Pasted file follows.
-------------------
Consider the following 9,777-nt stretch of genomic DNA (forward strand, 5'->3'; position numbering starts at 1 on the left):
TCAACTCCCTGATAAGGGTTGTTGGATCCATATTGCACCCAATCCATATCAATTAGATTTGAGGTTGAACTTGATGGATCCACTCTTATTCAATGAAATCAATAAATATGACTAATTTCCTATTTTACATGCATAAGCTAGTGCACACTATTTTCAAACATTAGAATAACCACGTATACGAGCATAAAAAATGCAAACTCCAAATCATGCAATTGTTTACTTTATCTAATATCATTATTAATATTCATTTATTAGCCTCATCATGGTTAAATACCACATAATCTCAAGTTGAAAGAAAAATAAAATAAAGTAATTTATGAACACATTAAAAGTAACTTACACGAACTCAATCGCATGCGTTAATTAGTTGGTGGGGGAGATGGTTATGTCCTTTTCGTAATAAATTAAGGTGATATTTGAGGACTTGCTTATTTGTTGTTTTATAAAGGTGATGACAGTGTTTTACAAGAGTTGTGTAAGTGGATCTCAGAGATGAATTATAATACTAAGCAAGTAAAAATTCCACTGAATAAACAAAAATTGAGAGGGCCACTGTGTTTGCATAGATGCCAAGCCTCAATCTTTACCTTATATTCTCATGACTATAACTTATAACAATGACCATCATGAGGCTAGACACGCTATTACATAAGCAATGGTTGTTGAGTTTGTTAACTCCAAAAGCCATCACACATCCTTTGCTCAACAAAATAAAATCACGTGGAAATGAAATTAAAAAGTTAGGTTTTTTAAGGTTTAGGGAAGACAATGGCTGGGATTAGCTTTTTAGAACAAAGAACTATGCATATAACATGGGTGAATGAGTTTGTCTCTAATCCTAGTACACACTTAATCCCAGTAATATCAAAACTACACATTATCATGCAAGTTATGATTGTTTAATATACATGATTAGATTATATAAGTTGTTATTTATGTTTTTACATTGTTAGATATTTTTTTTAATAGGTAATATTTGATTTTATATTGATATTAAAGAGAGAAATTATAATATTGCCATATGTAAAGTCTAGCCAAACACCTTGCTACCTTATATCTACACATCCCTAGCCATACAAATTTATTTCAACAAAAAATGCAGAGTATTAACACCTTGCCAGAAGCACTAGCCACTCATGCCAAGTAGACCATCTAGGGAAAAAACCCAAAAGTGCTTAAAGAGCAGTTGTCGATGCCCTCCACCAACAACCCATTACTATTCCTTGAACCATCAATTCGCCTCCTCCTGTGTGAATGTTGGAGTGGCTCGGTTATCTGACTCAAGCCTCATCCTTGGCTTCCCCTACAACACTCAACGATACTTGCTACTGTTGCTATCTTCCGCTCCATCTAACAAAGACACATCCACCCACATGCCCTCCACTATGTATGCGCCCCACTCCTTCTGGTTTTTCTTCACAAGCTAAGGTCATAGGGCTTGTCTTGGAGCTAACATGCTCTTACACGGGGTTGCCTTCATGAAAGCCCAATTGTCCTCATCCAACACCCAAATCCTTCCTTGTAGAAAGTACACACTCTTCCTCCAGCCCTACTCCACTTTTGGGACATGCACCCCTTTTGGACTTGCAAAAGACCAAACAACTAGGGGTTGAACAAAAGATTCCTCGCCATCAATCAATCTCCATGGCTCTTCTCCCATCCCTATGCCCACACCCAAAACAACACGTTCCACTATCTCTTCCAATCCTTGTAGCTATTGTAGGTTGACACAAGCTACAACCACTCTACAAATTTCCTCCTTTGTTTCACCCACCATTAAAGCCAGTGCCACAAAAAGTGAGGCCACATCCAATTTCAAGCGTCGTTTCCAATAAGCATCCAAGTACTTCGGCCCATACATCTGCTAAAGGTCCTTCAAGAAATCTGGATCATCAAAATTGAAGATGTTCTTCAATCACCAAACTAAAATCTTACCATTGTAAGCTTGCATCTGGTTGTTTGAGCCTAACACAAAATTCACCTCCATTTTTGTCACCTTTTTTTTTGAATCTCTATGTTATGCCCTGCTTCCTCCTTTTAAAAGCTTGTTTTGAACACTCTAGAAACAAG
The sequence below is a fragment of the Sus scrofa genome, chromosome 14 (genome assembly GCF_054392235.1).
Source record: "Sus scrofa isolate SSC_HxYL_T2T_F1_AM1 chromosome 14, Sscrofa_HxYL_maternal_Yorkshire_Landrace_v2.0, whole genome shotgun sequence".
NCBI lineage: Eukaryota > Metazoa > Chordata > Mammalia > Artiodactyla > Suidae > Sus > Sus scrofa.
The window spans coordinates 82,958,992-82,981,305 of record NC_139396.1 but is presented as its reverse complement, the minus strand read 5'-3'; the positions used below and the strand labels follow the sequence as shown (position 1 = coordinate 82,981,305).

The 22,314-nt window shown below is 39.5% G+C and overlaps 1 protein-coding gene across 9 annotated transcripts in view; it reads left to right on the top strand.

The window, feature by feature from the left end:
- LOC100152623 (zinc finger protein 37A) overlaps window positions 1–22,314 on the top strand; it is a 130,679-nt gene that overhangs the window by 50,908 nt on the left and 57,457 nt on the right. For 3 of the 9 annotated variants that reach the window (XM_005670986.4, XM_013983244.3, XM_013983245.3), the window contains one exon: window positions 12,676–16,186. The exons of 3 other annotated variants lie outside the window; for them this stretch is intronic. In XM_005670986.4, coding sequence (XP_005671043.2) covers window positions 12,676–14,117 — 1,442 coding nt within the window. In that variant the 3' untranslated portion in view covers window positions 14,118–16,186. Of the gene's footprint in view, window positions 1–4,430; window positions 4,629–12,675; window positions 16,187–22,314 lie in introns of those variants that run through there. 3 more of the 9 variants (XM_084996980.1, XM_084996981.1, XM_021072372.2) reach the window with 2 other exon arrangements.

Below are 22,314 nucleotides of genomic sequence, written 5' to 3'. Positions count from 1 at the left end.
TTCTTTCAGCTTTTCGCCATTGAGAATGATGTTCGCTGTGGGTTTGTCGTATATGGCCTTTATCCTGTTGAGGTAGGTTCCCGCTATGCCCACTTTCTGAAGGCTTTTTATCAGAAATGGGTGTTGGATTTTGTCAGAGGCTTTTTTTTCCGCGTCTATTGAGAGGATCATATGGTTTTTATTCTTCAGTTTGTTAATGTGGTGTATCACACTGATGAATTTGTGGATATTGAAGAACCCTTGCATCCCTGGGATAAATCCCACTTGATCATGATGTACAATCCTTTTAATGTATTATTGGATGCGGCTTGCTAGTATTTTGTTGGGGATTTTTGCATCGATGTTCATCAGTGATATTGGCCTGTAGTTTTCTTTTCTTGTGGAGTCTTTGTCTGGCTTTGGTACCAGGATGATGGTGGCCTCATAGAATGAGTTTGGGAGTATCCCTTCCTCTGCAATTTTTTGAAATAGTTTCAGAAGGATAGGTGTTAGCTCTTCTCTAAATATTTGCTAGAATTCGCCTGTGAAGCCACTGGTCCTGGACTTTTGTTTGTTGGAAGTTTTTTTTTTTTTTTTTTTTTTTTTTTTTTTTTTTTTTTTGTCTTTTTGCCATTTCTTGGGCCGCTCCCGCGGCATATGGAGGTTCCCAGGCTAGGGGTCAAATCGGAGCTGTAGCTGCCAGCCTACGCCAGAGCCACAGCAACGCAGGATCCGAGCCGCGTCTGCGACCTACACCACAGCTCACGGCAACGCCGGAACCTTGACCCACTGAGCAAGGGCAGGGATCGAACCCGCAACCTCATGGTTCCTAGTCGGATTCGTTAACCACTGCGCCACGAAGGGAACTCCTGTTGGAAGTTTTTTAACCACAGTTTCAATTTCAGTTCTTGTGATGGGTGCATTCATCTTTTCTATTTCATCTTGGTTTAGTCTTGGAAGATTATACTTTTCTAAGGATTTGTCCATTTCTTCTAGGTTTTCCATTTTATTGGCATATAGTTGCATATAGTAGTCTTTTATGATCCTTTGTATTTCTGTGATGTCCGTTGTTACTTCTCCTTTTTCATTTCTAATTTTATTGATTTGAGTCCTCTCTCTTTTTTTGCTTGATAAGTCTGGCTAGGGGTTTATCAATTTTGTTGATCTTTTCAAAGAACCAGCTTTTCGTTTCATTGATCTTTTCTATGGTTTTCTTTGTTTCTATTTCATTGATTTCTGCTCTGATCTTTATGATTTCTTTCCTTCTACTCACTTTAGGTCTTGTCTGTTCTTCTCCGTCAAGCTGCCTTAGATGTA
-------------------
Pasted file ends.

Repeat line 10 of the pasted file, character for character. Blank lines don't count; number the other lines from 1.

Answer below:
Below are 22,314 nucleotides of genomic sequence, written 5' to 3'. Positions count from 1 at the left end.